The debate around the efficacy of the financial institutions in Zimbabwe has been going on since the introduction of the multicurrency system in 2009. The main argument that has been put forward at various forums and in various forms, is the suggestion that the banks have been charging very exorbitant interest rates on loans and instituting high bank charges for their services. This has therefore created a need to have a conversation around the factors that really drive bank charges, fees and interest rates in the Zimbabwean system.
It should be noted from the onset that charges, fees and interest rates are prices that bank consumers have to pay for using the various services offered by the banks. The banking industry in Zimbabwe has been and has always remained a very competitive space; hence the most ideal method of determining the prices is through market forces of demand and supply.
All this happens in the unique context of the Zimbabwean economy, which on most accounts is running on foreign currencies.
In a normal economy, the first step of interest rate determination begins with the Central bank creating a policies aimed at ensuring stable prices (inflation control), achieving targeted economic growth, controlling the growth of monetary aggregates (liquidity) in the economy.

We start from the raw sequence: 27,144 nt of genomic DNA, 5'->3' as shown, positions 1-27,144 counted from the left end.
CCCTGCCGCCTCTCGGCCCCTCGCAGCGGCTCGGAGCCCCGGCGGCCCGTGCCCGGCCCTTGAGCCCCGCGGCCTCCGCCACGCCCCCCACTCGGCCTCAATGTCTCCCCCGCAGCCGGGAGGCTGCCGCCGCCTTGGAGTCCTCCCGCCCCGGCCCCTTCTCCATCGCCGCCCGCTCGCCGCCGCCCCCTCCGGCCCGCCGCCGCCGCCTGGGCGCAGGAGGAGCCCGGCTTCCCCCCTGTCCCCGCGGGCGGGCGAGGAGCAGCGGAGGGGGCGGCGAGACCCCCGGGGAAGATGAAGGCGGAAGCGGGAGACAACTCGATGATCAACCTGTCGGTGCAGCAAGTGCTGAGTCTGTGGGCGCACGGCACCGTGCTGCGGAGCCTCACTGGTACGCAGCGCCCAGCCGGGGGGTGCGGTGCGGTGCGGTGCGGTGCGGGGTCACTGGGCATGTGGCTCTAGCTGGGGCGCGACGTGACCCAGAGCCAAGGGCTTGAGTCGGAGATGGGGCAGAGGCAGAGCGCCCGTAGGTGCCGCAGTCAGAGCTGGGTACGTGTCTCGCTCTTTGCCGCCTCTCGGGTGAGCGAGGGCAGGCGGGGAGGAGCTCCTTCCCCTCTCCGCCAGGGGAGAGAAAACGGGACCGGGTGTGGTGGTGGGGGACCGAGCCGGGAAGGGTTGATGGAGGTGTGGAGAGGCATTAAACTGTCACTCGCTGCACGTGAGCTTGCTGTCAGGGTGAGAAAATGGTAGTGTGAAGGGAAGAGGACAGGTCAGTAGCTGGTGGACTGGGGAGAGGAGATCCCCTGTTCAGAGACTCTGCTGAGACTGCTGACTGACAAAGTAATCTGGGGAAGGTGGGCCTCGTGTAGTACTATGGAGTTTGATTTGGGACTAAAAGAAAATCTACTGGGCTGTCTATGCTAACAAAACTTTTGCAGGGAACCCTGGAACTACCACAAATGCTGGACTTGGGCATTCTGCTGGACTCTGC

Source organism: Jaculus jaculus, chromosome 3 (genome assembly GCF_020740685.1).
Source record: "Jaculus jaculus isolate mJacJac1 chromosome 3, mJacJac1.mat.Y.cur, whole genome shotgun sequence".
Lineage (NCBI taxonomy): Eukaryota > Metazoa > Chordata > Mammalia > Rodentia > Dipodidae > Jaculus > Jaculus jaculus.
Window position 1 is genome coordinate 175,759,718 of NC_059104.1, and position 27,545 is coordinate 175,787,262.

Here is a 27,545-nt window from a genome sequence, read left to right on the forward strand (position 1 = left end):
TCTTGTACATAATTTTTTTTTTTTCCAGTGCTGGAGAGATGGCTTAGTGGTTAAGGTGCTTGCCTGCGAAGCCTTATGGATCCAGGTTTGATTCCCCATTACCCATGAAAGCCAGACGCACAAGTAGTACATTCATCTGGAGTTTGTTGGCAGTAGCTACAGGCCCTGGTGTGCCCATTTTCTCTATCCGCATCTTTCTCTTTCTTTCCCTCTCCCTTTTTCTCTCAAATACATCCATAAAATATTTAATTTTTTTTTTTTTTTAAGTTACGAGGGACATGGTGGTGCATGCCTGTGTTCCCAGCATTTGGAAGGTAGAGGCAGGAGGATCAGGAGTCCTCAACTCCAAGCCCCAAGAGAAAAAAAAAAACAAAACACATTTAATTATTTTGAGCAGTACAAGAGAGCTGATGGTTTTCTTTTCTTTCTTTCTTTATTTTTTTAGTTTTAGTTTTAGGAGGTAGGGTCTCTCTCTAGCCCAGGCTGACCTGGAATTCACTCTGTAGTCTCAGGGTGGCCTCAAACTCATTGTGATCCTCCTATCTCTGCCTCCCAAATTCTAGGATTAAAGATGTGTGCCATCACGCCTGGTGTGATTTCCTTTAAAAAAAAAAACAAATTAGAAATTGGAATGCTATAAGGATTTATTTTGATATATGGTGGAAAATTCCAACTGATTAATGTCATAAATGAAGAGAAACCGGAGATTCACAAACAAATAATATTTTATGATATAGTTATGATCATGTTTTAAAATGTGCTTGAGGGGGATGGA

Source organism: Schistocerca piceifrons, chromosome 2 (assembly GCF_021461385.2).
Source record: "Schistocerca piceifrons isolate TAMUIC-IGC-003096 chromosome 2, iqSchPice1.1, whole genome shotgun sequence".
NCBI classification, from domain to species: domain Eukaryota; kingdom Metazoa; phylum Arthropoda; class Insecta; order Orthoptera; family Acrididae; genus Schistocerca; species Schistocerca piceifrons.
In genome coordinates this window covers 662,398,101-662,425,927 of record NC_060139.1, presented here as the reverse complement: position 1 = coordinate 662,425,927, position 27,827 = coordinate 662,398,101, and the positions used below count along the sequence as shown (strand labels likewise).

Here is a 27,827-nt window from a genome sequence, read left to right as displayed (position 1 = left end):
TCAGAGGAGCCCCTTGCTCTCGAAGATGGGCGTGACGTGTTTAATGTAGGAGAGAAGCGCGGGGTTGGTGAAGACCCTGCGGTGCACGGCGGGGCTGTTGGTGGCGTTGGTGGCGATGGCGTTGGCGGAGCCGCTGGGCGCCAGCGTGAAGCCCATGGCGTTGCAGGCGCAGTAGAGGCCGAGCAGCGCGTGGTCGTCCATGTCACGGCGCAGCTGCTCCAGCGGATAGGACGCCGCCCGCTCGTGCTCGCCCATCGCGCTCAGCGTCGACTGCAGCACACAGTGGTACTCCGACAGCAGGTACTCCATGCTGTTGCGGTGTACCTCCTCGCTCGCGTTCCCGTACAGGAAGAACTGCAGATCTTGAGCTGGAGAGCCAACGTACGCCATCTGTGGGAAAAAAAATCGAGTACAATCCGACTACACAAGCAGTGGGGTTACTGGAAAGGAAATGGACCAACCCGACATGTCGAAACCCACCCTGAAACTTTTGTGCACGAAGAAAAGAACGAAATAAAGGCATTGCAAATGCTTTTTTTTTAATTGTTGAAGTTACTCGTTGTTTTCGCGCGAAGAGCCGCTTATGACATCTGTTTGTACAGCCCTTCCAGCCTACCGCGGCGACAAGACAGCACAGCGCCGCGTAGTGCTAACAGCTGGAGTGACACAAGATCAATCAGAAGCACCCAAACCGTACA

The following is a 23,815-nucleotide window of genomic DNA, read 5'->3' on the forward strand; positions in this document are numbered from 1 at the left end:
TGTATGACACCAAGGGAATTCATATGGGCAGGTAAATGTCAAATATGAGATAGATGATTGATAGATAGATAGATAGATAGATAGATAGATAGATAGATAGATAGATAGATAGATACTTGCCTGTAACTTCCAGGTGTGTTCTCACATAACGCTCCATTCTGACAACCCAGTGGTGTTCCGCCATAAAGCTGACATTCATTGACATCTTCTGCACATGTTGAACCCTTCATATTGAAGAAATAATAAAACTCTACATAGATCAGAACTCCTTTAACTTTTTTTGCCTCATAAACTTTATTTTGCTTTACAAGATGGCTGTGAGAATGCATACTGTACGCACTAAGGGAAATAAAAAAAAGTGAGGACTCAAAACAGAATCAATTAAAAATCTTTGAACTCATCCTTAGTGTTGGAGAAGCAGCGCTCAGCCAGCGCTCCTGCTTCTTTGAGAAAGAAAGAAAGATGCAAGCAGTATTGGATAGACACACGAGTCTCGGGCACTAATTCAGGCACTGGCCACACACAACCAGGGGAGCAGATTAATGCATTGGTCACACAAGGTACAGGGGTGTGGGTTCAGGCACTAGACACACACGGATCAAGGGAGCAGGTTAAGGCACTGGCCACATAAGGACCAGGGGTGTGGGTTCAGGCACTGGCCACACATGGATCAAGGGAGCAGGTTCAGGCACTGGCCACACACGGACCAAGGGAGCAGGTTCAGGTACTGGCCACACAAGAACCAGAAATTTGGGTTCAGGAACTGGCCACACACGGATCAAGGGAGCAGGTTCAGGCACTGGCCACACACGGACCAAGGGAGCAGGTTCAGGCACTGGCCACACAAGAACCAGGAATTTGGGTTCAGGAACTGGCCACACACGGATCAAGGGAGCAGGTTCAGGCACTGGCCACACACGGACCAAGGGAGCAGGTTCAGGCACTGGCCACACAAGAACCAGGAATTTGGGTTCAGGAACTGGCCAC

These issue are normally dealt with in routine Monetary Policy Statements or frameworks for a normal economy, with mechanisms or checks and balances also being put in place to ensure that the supply of money within the economy is neither too large (causing prices to increase) nor too small (causing prices to decrease) etc.
If the monetary policy makers wish to decrease the money supply, they will increase the interest rates, making it more attractive to deposit funds and reduce borrowing from the central bank. On the other hand, if the authorities wish to increase the money supply, they will decrease the interest rate, which makes it more attractive to borrow and spend money. This is possible in those countries where the Central bank is able to control the amount of money in the economy. It is important to mention that such central banks are also able to use other tools such as adjusting reserve requirements for banks and open market operations that involve the sale and purchase of government securities to also influence the levels of free funds in the economy, effectively setting the direction of interest rates.